THE U.S. POST OFFICE has never been one of my favorite charities. I do not, for example, write letters -- as my mother, who once sent a package of self-addressed stamped envelopes to me at college, will be the first to attest. I do use the postal service for paying the bills. But it recently took five days to deliver a check from one side of McLean to another, proving once and for all that the post office will do just about everything it is supposed to do except deliver the mail on time.
So when the idea surfaced this year to cut out Saturday mail sevice and thereby save $500 million, the reaction here was why not? Since we don't get The New Yorker, our Saturday mail was not much different from our Wednesday or Friday mail: a couple of pounds of junk mail and bills, none of which add a thing to our weekend.
For once, it seemed, Congress had come up with a way of cutting a lot of money out of the federal budget without taking food out of the mouths of old people and kids. Here was belt-tightening and budget-cutting that wouldn't hurt.
Saturday was the obvious day to cut because it is not a business day. Eighty percent of the mail delivered in the United States is business mail, according to David Minton, staff director of the House Post Office and Civil Service Committee. Cutting Saturday delivery would hurt the flow of business the least.
"The budget cutters said let's cut out a day. The only people who really care are the postal unions, because it means jobs, and small newspapers who rely on Saturday advertising for people to come to town and shop," said Minton. "They did not realize the deep reaction it would have. The unions are very influential with this committee. Rural America likes Saturday because they clip coupons and come to town and shop."
By now, Saturday, mail has become something of a cause celebre in the continuing saga of the federal budget. The mail has been coming in from constituents who vote and from newspaper owners who endorse. An effort to cut it out in the House Appropriations Committee failed last week, and Minton predicts it is not going to be eliminted "at this time."
Maybe not now, but the proposal has come up before and it will surely come up again. It raises important long-term questions about how we will be communicating 20 years from now and what will happen to those people who used to earn a living by carrying our communications across the country on pieces of paper. There are good arguments that go beyond questions of money in the budget to questions of opportunity in America.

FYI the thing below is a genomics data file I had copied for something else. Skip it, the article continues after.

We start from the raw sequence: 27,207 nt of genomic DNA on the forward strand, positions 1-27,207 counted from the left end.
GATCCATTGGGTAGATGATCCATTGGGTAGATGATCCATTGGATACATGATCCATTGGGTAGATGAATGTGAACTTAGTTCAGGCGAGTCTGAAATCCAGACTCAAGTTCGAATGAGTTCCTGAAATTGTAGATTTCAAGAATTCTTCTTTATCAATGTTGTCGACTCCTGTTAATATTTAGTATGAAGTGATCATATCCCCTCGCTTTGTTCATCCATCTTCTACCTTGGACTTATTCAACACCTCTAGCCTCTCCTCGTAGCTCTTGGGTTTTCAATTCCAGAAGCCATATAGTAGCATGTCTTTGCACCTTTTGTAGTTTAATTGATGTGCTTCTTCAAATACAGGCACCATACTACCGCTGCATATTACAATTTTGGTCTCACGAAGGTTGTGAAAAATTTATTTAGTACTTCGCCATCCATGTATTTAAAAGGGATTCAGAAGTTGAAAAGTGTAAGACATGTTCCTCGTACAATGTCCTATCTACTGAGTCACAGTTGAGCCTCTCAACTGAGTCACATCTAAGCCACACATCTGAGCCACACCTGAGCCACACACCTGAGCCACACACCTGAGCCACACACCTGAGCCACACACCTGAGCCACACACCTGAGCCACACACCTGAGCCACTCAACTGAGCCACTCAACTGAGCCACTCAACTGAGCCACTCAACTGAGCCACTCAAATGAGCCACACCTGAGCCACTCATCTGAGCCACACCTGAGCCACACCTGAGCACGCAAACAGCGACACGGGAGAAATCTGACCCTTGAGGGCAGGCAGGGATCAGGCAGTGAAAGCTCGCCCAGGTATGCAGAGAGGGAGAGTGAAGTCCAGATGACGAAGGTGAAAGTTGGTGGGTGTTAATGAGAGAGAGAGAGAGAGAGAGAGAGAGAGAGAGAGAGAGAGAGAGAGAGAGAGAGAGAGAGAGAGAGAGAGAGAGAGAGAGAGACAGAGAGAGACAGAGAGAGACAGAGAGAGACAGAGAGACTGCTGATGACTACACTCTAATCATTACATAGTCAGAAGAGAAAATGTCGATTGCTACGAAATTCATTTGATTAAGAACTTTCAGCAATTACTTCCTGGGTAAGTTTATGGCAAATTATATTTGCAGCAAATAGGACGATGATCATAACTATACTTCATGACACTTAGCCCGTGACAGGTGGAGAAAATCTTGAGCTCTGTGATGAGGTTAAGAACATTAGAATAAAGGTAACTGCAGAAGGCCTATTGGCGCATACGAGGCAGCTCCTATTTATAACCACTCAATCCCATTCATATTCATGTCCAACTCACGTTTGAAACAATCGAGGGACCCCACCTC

There is, of course, the argument that eliminating Saturday service will cause all sorts of storage problems and will produce less reliable service. It won't reduce the volume of mail, it would only reduce the number of days for delivering it. For those of us who have given up on fast delivery of mail, this is not a particularly persuasive argument for keeping six-day service.
But there is something else. The postal service has traditionally been one of the most receptive government agencies to hiring blacks. It has been a way for people with only a high school edcuation to get a decent job, to get a piece of the action.
Postal jobs are jobs you can get on the basis of merit: you don't have to know somebody or be somebody's cousin. You take a test and if you pass, you can get a job. Along with blacks, Hispanics and Asians, a growing number of women are looking to postal jobs as a way up, according to George Gould, a lobbyist for the letter carriers. "It gives Americans who need some upward mobility a hell of a shot."
Gould, who's also former staff director of the post office committee, says the average carrier earns $18,000 a year for a five-day week. Should Congress cut Saturday mail on Oct. 1, which is one proposal, Gould says 20,000 carriers would be fired immediately, with an additional 20,000 postal jobs eliminated through attrition.
While Minton believes that closer to 15,000 jobs would be lost, he, too, points out that there is a serious social issue involved. "You're eliminating 15,000 to 20,000 jobs forever in the economy. Government postal jobs are good jobs. They won't come back at that level."
You can argue that if we're only keeping six-day postal service to provide jobs, then we ought to acknowledge that and call it a social service instead of a postal service. You can argue, too, that carrying messages around on pieces of paper will be obsolete in 20 years and that we are keeping a dying institution alive to the tune of $500 million a year. Soon, that argument goes, we will be keyboarding instead of stamping, but if that is true, we are really talking about hundreds of thousands of jobs.
Minton says that surveys have consistently shown that 75 to 80 percent of the people don't care about having Saturday mail. The popular mandate, despite the pressure from the newspaper owners and the postal unions, is to get rid of it and save some money. But it's not so simple in the short run and, if you believe in the electronic future, it's not so simple in the long run. When it comes to Saturday delivery, there is a lot more at stake than the mail.